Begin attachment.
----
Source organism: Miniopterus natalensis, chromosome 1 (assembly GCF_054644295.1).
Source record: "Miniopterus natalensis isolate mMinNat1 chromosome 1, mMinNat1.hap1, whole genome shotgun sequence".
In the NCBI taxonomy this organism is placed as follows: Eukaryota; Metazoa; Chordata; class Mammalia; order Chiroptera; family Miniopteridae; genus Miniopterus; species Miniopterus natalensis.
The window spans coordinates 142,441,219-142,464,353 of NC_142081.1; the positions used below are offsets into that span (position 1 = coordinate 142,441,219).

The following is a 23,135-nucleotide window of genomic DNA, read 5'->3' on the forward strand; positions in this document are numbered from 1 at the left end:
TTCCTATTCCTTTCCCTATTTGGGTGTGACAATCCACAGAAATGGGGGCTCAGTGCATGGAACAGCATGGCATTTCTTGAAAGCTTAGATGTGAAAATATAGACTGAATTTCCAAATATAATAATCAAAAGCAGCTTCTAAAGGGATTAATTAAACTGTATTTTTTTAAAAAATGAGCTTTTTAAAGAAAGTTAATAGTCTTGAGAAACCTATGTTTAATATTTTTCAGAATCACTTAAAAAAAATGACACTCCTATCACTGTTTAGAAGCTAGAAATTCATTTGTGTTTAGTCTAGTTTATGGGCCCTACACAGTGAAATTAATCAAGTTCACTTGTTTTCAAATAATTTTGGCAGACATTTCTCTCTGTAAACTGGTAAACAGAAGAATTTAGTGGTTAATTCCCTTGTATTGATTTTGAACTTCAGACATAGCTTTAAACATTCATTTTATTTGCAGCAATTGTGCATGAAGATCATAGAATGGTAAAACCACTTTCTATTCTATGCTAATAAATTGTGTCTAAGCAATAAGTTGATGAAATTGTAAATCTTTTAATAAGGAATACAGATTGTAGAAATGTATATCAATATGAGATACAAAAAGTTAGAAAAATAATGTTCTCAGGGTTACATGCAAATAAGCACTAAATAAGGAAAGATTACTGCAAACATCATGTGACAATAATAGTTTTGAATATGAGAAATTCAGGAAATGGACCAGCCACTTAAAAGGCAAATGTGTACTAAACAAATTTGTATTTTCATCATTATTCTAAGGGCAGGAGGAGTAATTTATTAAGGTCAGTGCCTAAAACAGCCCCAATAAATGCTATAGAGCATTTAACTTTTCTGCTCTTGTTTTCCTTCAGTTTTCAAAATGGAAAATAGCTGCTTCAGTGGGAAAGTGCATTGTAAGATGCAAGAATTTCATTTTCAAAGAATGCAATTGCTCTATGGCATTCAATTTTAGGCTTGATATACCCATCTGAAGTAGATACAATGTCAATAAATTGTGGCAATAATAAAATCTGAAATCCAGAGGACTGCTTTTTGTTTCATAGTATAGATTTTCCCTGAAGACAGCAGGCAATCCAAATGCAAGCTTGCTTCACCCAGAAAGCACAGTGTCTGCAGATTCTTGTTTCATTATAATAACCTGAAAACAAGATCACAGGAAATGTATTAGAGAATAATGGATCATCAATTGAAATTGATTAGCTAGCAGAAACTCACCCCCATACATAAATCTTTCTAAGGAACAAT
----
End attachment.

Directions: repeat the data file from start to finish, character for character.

Source organism: Miniopterus natalensis, chromosome 1 (assembly GCF_054644295.1).
Source record: "Miniopterus natalensis isolate mMinNat1 chromosome 1, mMinNat1.hap1, whole genome shotgun sequence".
In the NCBI taxonomy this organism is placed as follows: Eukaryota; Metazoa; Chordata; class Mammalia; order Chiroptera; family Miniopteridae; genus Miniopterus; species Miniopterus natalensis.
The window spans coordinates 142,441,219-142,464,353 of NC_142081.1; the positions used below are offsets into that span (position 1 = coordinate 142,441,219).

The following is a 23,135-nucleotide window of genomic DNA, read 5'->3' on the forward strand; positions in this document are numbered from 1 at the left end:
TTCCTATTCCTTTCCCTATTTGGGTGTGACAATCCACAGAAATGGGGGCTCAGTGCATGGAACAGCATGGCATTTCTTGAAAGCTTAGATGTGAAAATATAGACTGAATTTCCAAATATAATAATCAAAAGCAGCTTCTAAAGGGATTAATTAAACTGTATTTTTTTAAAAAATGAGCTTTTTAAAGAAAGTTAATAGTCTTGAGAAACCTATGTTTAATATTTTTCAGAATCACTTAAAAAAAATGACACTCCTATCACTGTTTAGAAGCTAGAAATTCATTTGTGTTTAGTCTAGTTTATGGGCCCTACACAGTGAAATTAATCAAGTTCACTTGTTTTCAAATAATTTTGGCAGACATTTCTCTCTGTAAACTGGTAAACAGAAGAATTTAGTGGTTAATTCCCTTGTATTGATTTTGAACTTCAGACATAGCTTTAAACATTCATTTTATTTGCAGCAATTGTGCATGAAGATCATAGAATGGTAAAACCACTTTCTATTCTATGCTAATAAATTGTGTCTAAGCAATAAGTTGATGAAATTGTAAATCTTTTAATAAGGAATACAGATTGTAGAAATGTATATCAATATGAGATACAAAAAGTTAGAAAAATAATGTTCTCAGGGTTACATGCAAATAAGCACTAAATAAGGAAAGATTACTGCAAACATCATGTGACAATAATAGTTTTGAATATGAGAAATTCAGGAAATGGACCAGCCACTTAAAAGGCAAATGTGTACTAAACAAATTTGTATTTTCATCATTATTCTAAGGGCAGGAGGAGTAATTTATTAAGGTCAGTGCCTAAAACAGCCCCAATAAATGCTATAGAGCATTTAACTTTTCTGCTCTTGTTTTCCTTCAGTTTTCAAAATGGAAAATAGCTGCTTCAGTGGGAAAGTGCATTGTAAGATGCAAGAATTTCATTTTCAAAGAATGCAATTGCTCTATGGCATTCAATTTTAGGCTTGATATACCCATCTGAAGTAGATACAATGTCAATAAATTGTGGCAATAATAAAATCTGAAATCCAGAGGACTGCTTTTTGTTTCATAGTATAGATTTTCCCTGAAGACAGCAGGCAATCCAAATGCAAGCTTGCTTCACCCAGAAAGCACAGTGTCTGCAGATTCTTGTTTCATTATAATAACCTGAAAACAAGATCACAGGAAATGTATTAGAGAATAATGGATCATCAATTGAAATTGATTAGCTAGCAGAAACTCACCCCCATACATAAATCTTTCTAAGGAACAAT